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Reino Kalliola

Pyhätunturin kansallispuiston kasvillisuudesta ja kasvistosta

Kalliola R. (1942). Pyhätunturin kansallispuiston kasvillisuudesta ja kasvistosta. Silva Fennica no. 59 article id 4579. https://doi.org/10.14214/sf.a9083

English title: Vegetation and flora in the Pyhätunturi National Park.

Abstract

The article is based on the writer’s visits in the area in 1933 and 1939. Pyhätunturi national park was established in 1938. The fell of Pyhätunturi rises up to 540 meters above the sea level, and 357 meters above the surrounding area. The soil is predominantly stony, and the rock is quartzite. The climate is continental with low rainfall. This results in a barren area, where array of plant species is limited with the exception of few gorges with fertile river valleys. The forests have remained mostly in natural state.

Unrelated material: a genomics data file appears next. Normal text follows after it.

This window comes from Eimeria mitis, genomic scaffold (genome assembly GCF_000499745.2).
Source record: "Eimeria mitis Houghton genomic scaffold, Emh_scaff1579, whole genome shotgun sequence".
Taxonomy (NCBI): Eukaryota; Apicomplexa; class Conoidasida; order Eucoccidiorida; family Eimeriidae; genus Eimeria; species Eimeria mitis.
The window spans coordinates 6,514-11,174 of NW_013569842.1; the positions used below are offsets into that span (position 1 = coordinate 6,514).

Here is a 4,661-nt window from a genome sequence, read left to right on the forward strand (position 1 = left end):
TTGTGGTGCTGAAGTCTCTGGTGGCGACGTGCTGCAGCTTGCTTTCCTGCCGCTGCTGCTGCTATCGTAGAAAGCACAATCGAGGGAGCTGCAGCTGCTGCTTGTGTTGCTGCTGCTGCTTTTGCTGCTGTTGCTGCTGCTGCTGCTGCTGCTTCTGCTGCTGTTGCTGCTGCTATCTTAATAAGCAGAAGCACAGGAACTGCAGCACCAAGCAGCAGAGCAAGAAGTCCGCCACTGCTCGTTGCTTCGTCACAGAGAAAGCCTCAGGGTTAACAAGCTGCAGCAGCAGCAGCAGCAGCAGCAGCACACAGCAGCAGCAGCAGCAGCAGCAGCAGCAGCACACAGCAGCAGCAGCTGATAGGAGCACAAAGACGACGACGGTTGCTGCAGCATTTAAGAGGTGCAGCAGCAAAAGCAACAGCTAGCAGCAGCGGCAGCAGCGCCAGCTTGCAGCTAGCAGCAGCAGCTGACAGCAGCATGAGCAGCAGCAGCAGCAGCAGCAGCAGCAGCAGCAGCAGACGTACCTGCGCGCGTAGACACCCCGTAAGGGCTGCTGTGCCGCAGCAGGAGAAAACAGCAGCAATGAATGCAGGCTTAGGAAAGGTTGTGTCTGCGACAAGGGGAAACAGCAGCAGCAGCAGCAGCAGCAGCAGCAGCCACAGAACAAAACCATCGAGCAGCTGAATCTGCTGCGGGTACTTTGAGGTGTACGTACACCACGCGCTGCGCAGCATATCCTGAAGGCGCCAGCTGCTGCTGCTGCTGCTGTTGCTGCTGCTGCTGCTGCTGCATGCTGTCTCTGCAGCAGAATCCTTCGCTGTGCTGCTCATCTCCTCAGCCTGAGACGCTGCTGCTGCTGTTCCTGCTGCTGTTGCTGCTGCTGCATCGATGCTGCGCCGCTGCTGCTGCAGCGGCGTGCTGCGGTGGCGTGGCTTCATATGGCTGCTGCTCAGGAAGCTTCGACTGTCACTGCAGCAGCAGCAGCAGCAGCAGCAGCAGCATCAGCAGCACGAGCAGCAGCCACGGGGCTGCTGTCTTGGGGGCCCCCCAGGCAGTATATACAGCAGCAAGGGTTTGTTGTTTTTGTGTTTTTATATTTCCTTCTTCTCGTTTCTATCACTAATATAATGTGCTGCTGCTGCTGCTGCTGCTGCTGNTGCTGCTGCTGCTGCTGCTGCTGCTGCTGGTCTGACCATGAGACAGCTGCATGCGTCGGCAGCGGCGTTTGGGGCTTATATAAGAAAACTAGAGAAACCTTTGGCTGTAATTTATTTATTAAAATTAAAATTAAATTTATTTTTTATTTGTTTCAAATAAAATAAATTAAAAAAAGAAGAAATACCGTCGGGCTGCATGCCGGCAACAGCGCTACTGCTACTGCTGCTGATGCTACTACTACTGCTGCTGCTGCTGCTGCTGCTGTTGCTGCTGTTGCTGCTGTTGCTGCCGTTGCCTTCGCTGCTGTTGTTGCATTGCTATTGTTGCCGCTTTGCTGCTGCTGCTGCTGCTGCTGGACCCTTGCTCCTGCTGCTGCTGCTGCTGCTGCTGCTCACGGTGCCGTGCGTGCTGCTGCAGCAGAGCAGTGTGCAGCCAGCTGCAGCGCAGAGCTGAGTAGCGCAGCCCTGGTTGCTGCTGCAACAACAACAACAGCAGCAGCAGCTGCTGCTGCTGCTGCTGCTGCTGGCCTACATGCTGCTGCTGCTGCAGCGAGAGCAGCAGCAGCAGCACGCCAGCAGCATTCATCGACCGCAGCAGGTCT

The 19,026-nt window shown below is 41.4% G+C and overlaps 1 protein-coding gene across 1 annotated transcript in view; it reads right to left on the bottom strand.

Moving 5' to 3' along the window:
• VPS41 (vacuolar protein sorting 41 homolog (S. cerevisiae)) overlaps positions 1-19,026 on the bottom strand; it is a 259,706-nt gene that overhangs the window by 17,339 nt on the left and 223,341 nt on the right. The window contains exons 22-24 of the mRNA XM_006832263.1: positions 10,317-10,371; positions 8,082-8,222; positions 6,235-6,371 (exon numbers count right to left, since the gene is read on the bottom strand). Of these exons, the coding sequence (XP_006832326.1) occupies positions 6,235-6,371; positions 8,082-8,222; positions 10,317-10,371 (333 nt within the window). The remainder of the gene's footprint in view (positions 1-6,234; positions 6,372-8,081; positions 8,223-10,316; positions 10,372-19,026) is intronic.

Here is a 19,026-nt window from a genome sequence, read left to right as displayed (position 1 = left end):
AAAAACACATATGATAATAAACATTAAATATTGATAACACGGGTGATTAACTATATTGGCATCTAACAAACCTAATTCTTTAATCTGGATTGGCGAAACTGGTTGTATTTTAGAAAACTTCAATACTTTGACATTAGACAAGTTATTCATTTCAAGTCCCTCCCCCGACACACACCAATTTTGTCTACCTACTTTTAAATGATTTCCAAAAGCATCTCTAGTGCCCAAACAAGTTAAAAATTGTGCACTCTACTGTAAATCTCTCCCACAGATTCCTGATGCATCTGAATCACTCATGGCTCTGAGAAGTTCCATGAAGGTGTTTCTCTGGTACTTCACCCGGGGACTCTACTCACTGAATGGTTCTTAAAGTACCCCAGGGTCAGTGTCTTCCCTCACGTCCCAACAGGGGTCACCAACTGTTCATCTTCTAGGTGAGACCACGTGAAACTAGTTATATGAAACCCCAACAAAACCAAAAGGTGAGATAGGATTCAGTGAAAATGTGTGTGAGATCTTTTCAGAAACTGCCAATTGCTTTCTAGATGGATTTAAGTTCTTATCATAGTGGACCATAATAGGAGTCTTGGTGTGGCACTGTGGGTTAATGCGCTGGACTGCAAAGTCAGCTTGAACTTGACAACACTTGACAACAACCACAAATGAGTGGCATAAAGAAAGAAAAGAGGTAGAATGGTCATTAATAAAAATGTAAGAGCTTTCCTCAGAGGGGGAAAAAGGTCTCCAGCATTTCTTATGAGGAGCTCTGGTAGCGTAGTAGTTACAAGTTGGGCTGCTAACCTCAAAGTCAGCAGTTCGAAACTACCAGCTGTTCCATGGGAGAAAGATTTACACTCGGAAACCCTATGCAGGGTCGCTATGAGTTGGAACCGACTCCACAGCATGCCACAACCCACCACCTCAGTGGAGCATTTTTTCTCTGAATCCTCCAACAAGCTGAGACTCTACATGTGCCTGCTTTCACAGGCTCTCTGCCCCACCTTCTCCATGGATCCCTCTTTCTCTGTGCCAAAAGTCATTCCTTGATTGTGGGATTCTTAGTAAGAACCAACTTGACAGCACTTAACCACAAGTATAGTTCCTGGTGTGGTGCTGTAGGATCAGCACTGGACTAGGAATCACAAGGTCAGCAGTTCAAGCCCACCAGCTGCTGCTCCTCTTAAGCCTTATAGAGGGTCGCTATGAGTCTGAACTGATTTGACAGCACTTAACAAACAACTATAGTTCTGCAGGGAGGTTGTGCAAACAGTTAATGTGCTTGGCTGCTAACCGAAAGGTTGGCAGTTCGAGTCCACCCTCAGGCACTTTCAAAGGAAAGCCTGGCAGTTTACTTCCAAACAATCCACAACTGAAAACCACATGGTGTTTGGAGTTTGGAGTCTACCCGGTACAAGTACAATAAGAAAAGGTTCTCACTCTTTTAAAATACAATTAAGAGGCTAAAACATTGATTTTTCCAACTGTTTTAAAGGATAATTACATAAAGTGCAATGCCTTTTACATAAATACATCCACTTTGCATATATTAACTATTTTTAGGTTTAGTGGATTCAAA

Vegetation is arranged in three zones: forested area, subalpine fell birch area and alpine bare top of the fell. Scots pine (Pinus sylvestris L.) forms timberline more often than Norway spruce (Picea abies (L.) H. Karst.). Coniferous forests rise up to 365 meters on the northern slopes and up to about 385 on the southern slopes of the fell. It is followed by fell birch zone (Betula tortuosa, now Betula pubescens subsp. Czerepanovii) up to about 450-475 meters on the eastern and northern slopes, and 475-490 meters on the western slopes. The most common forest site type is Empetrum-Myrtillus site type. Herb-rich spruce swamps along the rivers have highest diversity of species. The article describes the plant species found in forests, peatlands, fell birch zone and top of the fell in detail. In all 162 different vascular plant species and 16 non-indigenous species were found in the area.

The article includes an abstract in German.

Original keywords
kansallispuisto; kasvillisuus; Lappi; luonnonsuojelualue; Pyhätunturi; kasvillisuuskartoitus; puuraja; tunturikoivu; kuusi; mänty

English keywords
national park; nature reserve; Lapland; Pyhätunturi; vegetation; vegetation survey; vascular plant; Scots pine; Pinus sylvestris; Norway spruce; Picea abies; fell birch; Betula pubescens subsp. Czerepanovii); timber line

Published in 1942

Available at https://doi.org/10.14214/sf.a9083 | Download PDF

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